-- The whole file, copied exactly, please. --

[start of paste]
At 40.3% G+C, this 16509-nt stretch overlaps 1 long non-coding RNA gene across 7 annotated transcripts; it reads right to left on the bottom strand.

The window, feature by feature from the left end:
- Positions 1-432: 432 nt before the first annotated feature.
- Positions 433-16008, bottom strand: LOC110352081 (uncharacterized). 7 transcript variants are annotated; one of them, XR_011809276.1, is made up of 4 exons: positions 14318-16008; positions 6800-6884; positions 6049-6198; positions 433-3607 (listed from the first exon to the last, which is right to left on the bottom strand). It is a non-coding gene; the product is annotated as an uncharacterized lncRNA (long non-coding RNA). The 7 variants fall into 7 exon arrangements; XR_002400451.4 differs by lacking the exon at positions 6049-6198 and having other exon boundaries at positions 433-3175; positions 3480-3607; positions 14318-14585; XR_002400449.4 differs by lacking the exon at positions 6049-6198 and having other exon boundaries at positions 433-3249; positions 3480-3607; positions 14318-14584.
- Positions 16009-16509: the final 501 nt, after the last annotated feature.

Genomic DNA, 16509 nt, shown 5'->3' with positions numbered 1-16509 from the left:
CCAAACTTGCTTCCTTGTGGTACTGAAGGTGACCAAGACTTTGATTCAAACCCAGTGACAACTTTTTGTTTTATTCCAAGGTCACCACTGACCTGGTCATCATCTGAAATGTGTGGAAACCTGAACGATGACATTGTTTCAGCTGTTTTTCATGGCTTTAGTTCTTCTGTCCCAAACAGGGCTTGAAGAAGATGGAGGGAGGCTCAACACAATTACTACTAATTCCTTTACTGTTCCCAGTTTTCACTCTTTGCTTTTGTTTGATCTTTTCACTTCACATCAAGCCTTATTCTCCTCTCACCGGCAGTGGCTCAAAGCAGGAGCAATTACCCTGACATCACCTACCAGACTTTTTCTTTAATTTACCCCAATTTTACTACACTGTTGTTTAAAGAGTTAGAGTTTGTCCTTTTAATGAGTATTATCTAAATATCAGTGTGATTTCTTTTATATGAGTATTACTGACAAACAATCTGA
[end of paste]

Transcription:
At 40.3% G+C, this 16509-nt stretch overlaps 1 long non-coding RNA gene across 7 annotated transcripts; it reads right to left on the bottom strand.

The window, feature by feature from the left end:
- Positions 1-432: 432 nt before the first annotated feature.
- Positions 433-16008, bottom strand: LOC110352081 (uncharacterized). 7 transcript variants are annotated; one of them, XR_011809276.1, is made up of 4 exons: positions 14318-16008; positions 6800-6884; positions 6049-6198; positions 433-3607 (listed from the first exon to the last, which is right to left on the bottom strand). It is a non-coding gene; the product is annotated as an uncharacterized lncRNA (long non-coding RNA). The 7 variants fall into 7 exon arrangements; XR_002400451.4 differs by lacking the exon at positions 6049-6198 and having other exon boundaries at positions 433-3175; positions 3480-3607; positions 14318-14585; XR_002400449.4 differs by lacking the exon at positions 6049-6198 and having other exon boundaries at positions 433-3249; positions 3480-3607; positions 14318-14584.
- Positions 16009-16509: the final 501 nt, after the last annotated feature.

Genomic DNA, 16509 nt, shown 5'->3' with positions numbered 1-16509 from the left:
CCAAACTTGCTTCCTTGTGGTACTGAAGGTGACCAAGACTTTGATTCAAACCCAGTGACAACTTTTTGTTTTATTCCAAGGTCACCACTGACCTGGTCATCATCTGAAATGTGTGGAAACCTGAACGATGACATTGTTTCAGCTGTTTTTCATGGCTTTAGTTCTTCTGTCCCAAACAGGGCTTGAAGAAGATGGAGGGAGGCTCAACACAATTACTACTAATTCCTTTACTGTTCCCAGTTTTCACTCTTTGCTTTTGTTTGATCTTTTCACTTCACATCAAGCCTTATTCTCCTCTCACCGGCAGTGGCTCAAAGCAGGAGCAATTACCCTGACATCACCTACCAGACTTTTTCTTTAATTTACCCCAATTTTACTACACTGTTGTTTAAAGAGTTAGAGTTTGTCCTTTTAATGAGTATTATCTAAATATCAGTGTGATTTCTTTTATATGAGTATTACTGACAAACAATCTGA